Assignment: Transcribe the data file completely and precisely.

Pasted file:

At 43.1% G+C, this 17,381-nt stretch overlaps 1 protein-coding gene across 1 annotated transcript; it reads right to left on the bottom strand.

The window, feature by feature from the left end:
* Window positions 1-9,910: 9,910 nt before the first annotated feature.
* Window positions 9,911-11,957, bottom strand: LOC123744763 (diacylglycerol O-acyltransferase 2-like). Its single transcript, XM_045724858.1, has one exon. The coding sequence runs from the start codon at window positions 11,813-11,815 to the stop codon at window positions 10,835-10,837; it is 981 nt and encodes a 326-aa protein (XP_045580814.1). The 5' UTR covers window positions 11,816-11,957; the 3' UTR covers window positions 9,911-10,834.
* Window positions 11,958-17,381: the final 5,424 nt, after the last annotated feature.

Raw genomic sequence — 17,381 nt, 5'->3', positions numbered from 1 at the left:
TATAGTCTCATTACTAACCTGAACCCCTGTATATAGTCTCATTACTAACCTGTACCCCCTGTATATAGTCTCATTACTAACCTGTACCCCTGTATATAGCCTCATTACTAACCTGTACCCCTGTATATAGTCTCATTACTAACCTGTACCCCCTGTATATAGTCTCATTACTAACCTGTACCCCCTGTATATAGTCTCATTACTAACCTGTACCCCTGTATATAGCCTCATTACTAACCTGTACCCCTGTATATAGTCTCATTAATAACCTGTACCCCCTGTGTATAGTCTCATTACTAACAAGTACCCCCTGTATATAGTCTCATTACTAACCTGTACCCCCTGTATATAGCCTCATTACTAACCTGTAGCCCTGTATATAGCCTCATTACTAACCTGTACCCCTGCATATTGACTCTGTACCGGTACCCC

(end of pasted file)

At 43.1% G+C, this 17,381-nt stretch overlaps 1 protein-coding gene across 1 annotated transcript; it reads right to left on the bottom strand.

The window, feature by feature from the left end:
* Window positions 1-9,910: 9,910 nt before the first annotated feature.
* Window positions 9,911-11,957, bottom strand: LOC123744763 (diacylglycerol O-acyltransferase 2-like). Its single transcript, XM_045724858.1, has one exon. The coding sequence runs from the start codon at window positions 11,813-11,815 to the stop codon at window positions 10,835-10,837; it is 981 nt and encodes a 326-aa protein (XP_045580814.1). The 5' UTR covers window positions 11,816-11,957; the 3' UTR covers window positions 9,911-10,834.
* Window positions 11,958-17,381: the final 5,424 nt, after the last annotated feature.

Raw genomic sequence — 17,381 nt, 5'->3', positions numbered from 1 at the left:
TATAGTCTCATTACTAACCTGAACCCCTGTATATAGTCTCATTACTAACCTGTACCCCCTGTATATAGTCTCATTACTAACCTGTACCCCTGTATATAGCCTCATTACTAACCTGTACCCCTGTATATAGTCTCATTACTAACCTGTACCCCCTGTATATAGTCTCATTACTAACCTGTACCCCCTGTATATAGTCTCATTACTAACCTGTACCCCTGTATATAGCCTCATTACTAACCTGTACCCCTGTATATAGTCTCATTAATAACCTGTACCCCCTGTGTATAGTCTCATTACTAACAAGTACCCCCTGTATATAGTCTCATTACTAACCTGTACCCCCTGTATATAGCCTCATTACTAACCTGTAGCCCTGTATATAGCCTCATTACTAACCTGTACCCCTGCATATTGACTCTGTACCGGTACCCC